United flight attendant Dianne Tamuk is shown at JFK International Airport in New York. Tamuk's pay cut and pension red uct ion of 40 percent as a result of United's bankruptcy reflect the dilemma of many middle-income Americans today. - The Washington Post

A scaled-down future

NEW YORK — It was a perfect day for flying as United Flight 27 soared out of John F. Kennedy International Airport, and Dianne Tamuk, the lead flight attendant — still blond and exuberant at 52 — welcomed everyone to United's skies for perhaps the 5,000th time in her career. Tamuk's smile is as winning as when she started out in 1978, her sure-and-steady voice a balm for the rising anxiety of flying.

It's a good thing she's resilient because Tamuk will be smiling her way through at least another thousand of those announcements. The meltdown in the airline industry since Sept. 11, 2001, has decimated pensions and reduced pay for flight attendants, making planned retirements for many in Tamuk's generation unaffordable. The grim joke at United is that those wheelchairs at the end of the ramp aren't just for elderly passengers; soon enough, they'll be for the crew.

"It is amazing to me any United employee can still smile at customers," said aviation industry consultant Michael Boyd. "But they do, and their in-flight customer service is among the best in the world."

Tamuk says her smile is real because she still loves her job, although this now requires some serious compartmentalizing. "You know your entire financial future has changed, but you don't want to face it because there's not a whole lot you can do about it," she said. "In a way, I compare it to the passengers who went back to flying after 9/11. The vulnerability is there, but you're not going to dwell on it. Otherwise you wouldn't get on the plane."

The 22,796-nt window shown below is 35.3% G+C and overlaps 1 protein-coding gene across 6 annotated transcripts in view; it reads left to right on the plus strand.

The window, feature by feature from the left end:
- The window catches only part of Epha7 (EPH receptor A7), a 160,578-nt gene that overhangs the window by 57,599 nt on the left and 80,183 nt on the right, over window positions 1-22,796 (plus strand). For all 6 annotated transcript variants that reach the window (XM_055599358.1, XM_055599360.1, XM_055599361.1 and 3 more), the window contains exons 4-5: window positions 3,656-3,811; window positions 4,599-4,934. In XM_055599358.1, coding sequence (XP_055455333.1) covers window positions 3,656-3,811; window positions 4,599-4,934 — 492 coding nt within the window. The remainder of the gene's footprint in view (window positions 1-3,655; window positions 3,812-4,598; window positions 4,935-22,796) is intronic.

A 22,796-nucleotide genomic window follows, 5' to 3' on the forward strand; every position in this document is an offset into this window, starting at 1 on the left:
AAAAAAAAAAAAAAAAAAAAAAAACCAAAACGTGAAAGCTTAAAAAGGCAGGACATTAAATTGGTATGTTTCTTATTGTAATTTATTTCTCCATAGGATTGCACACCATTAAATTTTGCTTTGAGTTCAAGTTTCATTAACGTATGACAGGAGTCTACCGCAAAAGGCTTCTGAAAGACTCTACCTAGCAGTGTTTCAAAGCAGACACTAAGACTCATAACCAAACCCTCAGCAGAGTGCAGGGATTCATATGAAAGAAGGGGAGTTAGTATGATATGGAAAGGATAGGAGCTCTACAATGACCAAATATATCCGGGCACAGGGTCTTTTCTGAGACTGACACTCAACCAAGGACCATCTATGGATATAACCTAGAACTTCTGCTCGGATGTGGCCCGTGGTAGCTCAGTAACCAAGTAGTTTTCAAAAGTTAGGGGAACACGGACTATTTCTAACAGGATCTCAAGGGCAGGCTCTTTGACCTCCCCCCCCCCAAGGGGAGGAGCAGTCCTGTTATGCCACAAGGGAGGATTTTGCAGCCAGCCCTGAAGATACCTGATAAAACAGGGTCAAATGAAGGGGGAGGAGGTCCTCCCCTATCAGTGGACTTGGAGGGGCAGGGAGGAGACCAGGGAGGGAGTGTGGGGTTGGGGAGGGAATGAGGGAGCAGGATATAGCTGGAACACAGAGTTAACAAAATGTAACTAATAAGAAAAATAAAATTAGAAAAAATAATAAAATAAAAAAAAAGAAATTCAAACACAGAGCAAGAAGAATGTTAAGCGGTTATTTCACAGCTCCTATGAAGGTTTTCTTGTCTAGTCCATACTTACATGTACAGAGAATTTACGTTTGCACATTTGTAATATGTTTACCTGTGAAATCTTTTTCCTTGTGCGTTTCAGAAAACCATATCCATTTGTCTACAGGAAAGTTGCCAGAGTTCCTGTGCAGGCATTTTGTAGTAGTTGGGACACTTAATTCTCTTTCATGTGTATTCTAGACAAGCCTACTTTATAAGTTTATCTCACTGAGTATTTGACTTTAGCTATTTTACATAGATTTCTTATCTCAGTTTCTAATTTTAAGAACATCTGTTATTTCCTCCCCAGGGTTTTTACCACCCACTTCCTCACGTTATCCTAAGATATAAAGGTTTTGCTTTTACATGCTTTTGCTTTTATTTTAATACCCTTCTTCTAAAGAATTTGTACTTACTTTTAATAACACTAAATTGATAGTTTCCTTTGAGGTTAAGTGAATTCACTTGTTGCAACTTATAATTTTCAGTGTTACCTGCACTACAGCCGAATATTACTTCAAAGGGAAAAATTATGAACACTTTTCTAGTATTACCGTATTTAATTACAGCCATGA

Flight attendants have plenty of company among workers who have lost pay and retirement security as economic change has engulfed one industry after the next. United Airlines was tallying sky-high profits in the late 1990s when the industry took a precipitous plunge. The dot-com bust, terrorism, the rise of low-cost carriers like JetBlue and the proliferation of Web sites directing customers to rock-bottom fares all combined to drain passengers away from the old, established airlines. United, Delta, US Airways and Northwest all filed for bankruptcy protection and American and Continental endured painful restructurings. United was losing $20 million a day at the time of its December 2002 filing. And that was before the spike in oil prices.

Struggling to compete with low-cost upstarts, the oldest and largest airlines cut $15 billion combined in wages in five years, according to Thomas Kochan, a professor at MIT's Sloan School of Management. United terminated pensions covering 120,000 workers, offloading the obligation to the federal Pension Benefit Guarantee Corp.

Tamuk's income fell from $47,000 in 1994 to $43,000 last year, even though she is working significantly more hours. (Besides the wage cut, she lost international travel bonuses when United stopped flying overseas from New York.) Her pension is worth 40 percent less than she had counted on because it stopped accruing value with the default; instead of an expected $2,400 a month at age 60, she was notified that she will get $1,440. United is matching employee contributions to 401(k)s, but Tamuk said she had to reduce her contributions because, with less pay, she can't save as much. Her expenses are on a steep incline: She and her husband have a son entering college next year and a daughter three years behind.